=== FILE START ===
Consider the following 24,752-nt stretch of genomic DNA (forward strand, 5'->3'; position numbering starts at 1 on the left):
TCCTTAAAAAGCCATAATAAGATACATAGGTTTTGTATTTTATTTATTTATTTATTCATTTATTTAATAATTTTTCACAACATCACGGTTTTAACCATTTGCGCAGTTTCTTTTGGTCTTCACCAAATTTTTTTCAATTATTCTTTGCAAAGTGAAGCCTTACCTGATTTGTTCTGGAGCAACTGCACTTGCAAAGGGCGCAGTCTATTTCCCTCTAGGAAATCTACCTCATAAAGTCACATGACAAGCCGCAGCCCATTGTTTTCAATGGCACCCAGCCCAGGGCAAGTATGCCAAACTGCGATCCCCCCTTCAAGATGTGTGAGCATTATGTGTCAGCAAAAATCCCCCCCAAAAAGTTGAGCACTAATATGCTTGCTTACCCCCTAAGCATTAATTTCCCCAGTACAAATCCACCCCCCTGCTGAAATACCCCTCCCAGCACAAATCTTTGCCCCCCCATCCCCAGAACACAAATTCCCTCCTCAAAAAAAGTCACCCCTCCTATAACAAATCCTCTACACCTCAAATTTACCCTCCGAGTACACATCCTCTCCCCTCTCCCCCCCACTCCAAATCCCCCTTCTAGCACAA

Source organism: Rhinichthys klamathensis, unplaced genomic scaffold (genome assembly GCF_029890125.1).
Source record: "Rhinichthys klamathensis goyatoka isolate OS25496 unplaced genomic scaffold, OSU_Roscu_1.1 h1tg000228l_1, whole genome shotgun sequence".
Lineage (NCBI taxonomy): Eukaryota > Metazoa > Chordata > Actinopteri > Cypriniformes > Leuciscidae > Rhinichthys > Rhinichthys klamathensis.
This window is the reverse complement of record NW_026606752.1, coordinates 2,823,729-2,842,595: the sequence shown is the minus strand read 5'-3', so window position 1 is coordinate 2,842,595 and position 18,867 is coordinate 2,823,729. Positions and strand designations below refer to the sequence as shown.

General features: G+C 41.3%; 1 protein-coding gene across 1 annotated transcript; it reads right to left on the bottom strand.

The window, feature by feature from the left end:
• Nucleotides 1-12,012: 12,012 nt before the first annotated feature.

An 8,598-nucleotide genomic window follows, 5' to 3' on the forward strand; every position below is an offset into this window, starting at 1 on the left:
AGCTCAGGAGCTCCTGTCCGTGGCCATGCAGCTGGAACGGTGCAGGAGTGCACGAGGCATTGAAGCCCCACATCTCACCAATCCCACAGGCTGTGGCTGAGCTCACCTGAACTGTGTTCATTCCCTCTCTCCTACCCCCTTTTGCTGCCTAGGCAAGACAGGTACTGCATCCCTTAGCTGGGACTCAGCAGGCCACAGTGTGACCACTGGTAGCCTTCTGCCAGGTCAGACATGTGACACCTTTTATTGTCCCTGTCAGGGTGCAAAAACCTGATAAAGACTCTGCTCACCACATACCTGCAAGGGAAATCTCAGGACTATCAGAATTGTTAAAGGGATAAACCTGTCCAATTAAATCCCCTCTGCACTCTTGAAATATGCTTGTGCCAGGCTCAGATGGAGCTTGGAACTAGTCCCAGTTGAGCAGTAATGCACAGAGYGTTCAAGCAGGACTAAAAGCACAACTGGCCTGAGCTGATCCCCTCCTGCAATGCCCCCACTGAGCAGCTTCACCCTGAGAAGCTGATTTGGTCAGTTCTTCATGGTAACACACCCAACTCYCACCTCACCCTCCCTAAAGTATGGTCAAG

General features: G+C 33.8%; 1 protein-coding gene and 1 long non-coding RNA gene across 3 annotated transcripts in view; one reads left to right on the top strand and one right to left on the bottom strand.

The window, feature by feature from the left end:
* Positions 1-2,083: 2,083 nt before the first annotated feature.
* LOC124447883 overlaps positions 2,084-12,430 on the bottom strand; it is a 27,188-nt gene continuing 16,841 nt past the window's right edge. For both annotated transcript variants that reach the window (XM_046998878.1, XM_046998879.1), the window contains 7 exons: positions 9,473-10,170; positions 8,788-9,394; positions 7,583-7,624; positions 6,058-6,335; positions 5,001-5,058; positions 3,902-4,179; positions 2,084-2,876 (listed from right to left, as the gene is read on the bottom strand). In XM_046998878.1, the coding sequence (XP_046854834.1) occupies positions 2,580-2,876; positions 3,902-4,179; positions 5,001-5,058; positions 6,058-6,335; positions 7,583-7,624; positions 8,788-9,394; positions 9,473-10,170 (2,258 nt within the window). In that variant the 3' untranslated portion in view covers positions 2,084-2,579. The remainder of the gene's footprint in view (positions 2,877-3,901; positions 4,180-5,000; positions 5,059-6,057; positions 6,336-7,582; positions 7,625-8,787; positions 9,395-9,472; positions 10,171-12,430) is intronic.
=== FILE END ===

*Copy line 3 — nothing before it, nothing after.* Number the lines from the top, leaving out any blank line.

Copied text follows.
Source organism: Rhinichthys klamathensis, unplaced genomic scaffold (genome assembly GCF_029890125.1).